Association for Behavior Analysis International

The Association for Behavior Analysis International® (ABAI) is a nonprofit membership organization with the mission to contribute to the well-being of society by developing, enhancing, and supporting the growth and vitality of the science of behavior analysis through research, education, and practice.


31st Annual Convention; Chicago, IL; 2005

Event Details

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Paper Session #36
Int'l Paper Session - Equivalence I
Saturday, May 28, 2005
2:30 PM–3:20 PM
Boulevard A (2nd floor)
Area: EAB
Chair: Brian J. Cowley (Park University)
Contingency Class Formation in Low-Functioning Autistic Children
Domain: Basic Research
KAREN M. LIONELLO-DENOLF (E.K. Shriver Center, University of Massachusetts Medical School), Romariz Barros (E.K. Shriver Center, University of Massachusetts Medical School), William J. McIlvane (E.K. Shriver Center, University of Massachusetts Medical School)
Abstract: This project investigated whether low-functioning, non-verbal autistic children (MA < 2 years) would show evidence of contingency class formation. Training took place in the automated teaching lab, a unique teaching environment developed to provide a solitary, non-social, distraction-free environment for learning that was originally developed by Larry Stoddard. The lab includes a wall on which are mounted 3 compartments for stimulus presentation, food and token wells for reinforcer delivery, and token slots for token exchange. Seven autistic children were trained on a simultaneous discrimination with 2 stimuli prior to training a contingency reversal. Discrimination reversals were trained separately for a total of 3 stimulus sets. All discriminations were then combined and each participant was given a series of reinforcement contingency reversals. If the positive (i.e., reinforced) stimuli (and the negative stimuli) from each discrimination had formed a distinct class, then in the reversal, after experiencing that the former S+ is now an S-, the children should reverse their choices for the remaining stimulus sets. Data from several of the children suggest the formation of contingency classes. This implies the existence of symbolic behavior in a population not usually thought to possess it.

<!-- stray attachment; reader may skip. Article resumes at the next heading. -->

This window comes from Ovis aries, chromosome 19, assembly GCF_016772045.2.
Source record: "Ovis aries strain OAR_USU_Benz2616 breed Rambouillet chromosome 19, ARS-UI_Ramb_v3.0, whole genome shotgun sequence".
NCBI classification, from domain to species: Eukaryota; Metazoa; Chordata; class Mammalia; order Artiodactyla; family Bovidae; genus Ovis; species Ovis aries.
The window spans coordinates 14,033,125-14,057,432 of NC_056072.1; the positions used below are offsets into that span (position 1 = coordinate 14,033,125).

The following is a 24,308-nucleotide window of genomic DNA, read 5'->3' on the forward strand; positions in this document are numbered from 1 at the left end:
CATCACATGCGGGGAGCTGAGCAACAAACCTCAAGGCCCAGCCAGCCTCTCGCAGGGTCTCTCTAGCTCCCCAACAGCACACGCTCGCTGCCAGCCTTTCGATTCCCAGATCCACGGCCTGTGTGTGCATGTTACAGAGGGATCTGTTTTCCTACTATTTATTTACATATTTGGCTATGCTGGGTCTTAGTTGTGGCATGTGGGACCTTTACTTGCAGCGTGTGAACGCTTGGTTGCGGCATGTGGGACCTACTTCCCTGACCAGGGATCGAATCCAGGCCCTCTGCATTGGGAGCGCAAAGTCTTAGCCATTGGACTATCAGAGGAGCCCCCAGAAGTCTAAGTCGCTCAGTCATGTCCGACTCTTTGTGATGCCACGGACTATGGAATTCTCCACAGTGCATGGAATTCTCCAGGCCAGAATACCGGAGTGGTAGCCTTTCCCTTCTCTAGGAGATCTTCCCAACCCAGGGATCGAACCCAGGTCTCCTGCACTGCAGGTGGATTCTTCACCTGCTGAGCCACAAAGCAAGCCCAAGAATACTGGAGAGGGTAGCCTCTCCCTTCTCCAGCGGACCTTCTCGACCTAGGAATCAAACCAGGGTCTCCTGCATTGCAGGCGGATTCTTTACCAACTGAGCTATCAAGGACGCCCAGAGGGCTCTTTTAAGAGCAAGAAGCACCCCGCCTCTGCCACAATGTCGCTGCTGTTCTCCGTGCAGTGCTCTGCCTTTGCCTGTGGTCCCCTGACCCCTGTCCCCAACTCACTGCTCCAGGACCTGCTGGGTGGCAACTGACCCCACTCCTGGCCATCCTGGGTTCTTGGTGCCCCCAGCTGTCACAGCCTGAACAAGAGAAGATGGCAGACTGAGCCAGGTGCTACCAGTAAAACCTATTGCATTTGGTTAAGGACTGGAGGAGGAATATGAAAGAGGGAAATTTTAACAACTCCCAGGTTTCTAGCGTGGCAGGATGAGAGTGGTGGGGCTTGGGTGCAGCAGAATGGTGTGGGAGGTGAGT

Response to Response Combinatorial Entailment
Domain: Basic Research
BRIAN J. COWLEY (Park University), Jessica Jensen (Park University), Cheryl A. Cowley (Park University)
Abstract: Abstract words were trained to abstract stimuli to an undergraduate college student. One response from each class of words was trained to the new abstract stimuli. Generalization tests were conducted to see if the other stimuli not directly trained to the second stimuli would be used in the presence of that stimulus by class. New abstract words were trained to a new set of abstract stimuli. One of these new abstract words were trained directly to one of the previous abtract words. Generalization of untrained words was tested with the new abstract stimuli. This generalization occurred. This suggested combinatorial entailment by relationship between responses.



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